Not time for changes to CGC

Dear Editor:

Grain companies have never liked the Canadian Grain Commission (CGC) with its mandate to “regulate the industry in the interests of producers.” For over 100 years the CGC has had the legal responsibility to stop grain companies from using faulty weights, grades and inspections, because all too often these companies have deliberately tried to cheat farmers to make higher profits for themselves. Some things never change.

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Over the past couple of decades, the CGC’s ability to do its job for farmers has been eroded by governments influenced by lobbying from the grain companies.

The CGC has been most seriously undermined when governments have appointed Chief Commissioners who previously worked for — and whose thinking and values are aligned with — the very grain companies they are now tasked with regulating.

Over the past several months, Agriculture Canada and the grain companies, in concert with the current senior staff of the CGC, have been re-writing the Canada Grain Act, mostly behind closed doors. Grain company foxes are advising on how to guard the producers’ hen house.

Their proposed changes to the Act — a grain company wish list — will be put in front of the new Minister of Agriculture immediately after this fall’s federal election, with the expectation it will be quickly passed into law by Parliament. This wish list will call for the repeal of the CGC’s mandate to “regulate the industry in the interests of grain producers”. Changing the CGC’s role from policing the industry, safeguarding the fairness, quality and integrity of Canada’s grain system to instead becoming merely an optional service provider to the grain companies, would cause huge losses for grain farmers. Sidelining the referee would fix the game in favour of the companies.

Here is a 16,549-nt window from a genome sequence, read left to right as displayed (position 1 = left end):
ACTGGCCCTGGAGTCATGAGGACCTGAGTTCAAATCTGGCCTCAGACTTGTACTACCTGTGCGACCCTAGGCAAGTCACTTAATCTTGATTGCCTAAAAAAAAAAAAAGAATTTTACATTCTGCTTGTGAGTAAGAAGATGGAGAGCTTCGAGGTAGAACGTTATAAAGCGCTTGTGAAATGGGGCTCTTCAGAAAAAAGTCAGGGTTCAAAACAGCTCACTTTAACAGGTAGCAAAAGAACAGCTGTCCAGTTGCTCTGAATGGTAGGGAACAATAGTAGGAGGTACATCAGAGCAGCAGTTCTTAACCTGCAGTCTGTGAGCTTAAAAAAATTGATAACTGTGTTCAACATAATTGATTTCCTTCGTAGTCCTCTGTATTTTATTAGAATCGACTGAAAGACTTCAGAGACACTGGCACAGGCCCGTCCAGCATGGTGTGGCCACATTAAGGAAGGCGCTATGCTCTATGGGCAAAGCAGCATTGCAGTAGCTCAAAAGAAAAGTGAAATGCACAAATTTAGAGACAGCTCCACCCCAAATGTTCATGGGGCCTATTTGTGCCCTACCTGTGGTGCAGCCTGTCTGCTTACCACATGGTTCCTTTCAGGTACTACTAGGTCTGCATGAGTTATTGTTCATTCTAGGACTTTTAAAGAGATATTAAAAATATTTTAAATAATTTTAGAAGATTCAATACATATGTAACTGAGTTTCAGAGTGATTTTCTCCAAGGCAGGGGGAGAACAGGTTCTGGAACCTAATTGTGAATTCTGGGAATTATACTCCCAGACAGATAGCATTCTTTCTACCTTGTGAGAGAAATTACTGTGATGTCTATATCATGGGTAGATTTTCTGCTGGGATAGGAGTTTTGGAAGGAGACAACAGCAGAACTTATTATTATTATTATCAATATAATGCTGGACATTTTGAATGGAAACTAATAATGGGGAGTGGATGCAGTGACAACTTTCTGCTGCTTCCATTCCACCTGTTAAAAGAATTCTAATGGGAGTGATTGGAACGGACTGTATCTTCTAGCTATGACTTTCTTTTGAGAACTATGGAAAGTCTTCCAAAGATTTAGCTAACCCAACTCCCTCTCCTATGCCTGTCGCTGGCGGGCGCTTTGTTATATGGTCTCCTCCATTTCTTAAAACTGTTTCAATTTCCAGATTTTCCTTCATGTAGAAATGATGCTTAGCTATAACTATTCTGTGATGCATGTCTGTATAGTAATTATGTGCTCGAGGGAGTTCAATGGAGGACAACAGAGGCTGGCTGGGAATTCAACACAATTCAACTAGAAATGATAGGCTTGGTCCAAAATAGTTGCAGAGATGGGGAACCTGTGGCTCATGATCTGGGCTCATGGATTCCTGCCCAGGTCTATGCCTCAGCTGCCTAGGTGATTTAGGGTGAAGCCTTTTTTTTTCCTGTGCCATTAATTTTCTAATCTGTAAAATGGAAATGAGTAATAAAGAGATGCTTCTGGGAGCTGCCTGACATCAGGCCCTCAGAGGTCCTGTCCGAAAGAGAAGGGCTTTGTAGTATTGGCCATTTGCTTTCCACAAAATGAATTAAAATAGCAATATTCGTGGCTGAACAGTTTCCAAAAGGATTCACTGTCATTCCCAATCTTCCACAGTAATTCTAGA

Farmers are fighting back against the seed companies’ efforts to force farmers to beg (and pay) to save and re-use seed we grow on our own farms. Now farmers need to stand up to the grain companies’ efforts to grab total control of all aspects of the grain handling and marketing system. This election, farmers need to make sure all their federal candidates know that the Canadian Grain Commission and its mandate to protect grain farmers’ interests are essential to maintaining a healthy farming sector in Canada.

Stewart Wells,
Farmers Union

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